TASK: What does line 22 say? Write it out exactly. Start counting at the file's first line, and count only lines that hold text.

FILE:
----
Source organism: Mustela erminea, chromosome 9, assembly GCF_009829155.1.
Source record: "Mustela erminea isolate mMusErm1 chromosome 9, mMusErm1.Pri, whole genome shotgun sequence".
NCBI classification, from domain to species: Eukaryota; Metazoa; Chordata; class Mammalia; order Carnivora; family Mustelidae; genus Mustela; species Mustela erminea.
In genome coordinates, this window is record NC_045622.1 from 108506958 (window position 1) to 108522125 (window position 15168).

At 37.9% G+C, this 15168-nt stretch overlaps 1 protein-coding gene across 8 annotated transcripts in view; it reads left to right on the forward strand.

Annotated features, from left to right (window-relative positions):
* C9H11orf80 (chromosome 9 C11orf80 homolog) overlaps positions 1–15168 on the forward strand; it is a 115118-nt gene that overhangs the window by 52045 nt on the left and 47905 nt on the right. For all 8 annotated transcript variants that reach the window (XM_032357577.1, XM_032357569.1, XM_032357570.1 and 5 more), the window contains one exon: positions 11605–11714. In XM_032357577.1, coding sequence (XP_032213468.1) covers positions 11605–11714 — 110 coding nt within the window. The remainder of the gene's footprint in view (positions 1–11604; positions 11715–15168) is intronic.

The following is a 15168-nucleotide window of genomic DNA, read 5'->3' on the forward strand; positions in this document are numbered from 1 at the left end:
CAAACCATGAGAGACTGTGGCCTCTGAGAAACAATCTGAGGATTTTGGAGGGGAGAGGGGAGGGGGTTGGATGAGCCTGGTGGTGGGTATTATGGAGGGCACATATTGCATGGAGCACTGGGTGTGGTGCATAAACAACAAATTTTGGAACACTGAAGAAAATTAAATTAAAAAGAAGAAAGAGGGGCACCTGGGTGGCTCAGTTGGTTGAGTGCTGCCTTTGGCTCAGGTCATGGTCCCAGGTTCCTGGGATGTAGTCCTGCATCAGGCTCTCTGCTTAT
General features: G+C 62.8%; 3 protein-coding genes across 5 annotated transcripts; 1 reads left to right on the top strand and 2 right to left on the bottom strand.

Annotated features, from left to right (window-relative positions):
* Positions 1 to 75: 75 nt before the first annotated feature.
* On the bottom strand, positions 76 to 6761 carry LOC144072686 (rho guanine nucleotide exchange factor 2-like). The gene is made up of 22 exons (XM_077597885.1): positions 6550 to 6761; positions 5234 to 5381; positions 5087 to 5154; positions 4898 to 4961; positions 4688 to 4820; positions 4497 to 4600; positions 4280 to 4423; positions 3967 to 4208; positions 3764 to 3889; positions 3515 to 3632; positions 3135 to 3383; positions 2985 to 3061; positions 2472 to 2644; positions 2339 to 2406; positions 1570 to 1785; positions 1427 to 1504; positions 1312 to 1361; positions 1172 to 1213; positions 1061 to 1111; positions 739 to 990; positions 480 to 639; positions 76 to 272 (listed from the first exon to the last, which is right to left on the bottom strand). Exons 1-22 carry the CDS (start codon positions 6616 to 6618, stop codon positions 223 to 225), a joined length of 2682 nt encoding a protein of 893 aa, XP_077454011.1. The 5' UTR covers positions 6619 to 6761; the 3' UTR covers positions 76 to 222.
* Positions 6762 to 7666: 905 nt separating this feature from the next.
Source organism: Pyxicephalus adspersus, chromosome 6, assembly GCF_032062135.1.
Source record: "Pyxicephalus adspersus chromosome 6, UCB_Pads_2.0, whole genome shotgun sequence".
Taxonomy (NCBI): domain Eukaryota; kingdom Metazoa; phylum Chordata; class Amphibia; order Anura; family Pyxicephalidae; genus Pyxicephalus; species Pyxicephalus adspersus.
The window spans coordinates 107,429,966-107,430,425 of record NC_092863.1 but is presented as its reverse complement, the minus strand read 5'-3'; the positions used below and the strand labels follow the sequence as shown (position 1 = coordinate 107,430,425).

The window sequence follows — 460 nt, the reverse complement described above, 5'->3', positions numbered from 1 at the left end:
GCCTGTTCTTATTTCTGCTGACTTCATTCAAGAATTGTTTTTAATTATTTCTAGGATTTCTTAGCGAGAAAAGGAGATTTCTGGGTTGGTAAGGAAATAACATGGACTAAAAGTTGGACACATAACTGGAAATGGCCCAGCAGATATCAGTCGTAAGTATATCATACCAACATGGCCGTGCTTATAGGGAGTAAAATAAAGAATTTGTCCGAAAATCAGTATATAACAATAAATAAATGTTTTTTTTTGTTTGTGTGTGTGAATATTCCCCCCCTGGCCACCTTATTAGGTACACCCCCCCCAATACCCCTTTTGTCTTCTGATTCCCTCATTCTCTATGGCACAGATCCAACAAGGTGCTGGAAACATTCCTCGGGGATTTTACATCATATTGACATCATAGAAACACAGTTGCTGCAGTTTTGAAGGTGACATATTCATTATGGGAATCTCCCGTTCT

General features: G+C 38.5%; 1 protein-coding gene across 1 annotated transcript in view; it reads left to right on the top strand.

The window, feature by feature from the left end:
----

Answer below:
The window, feature by feature from the left end: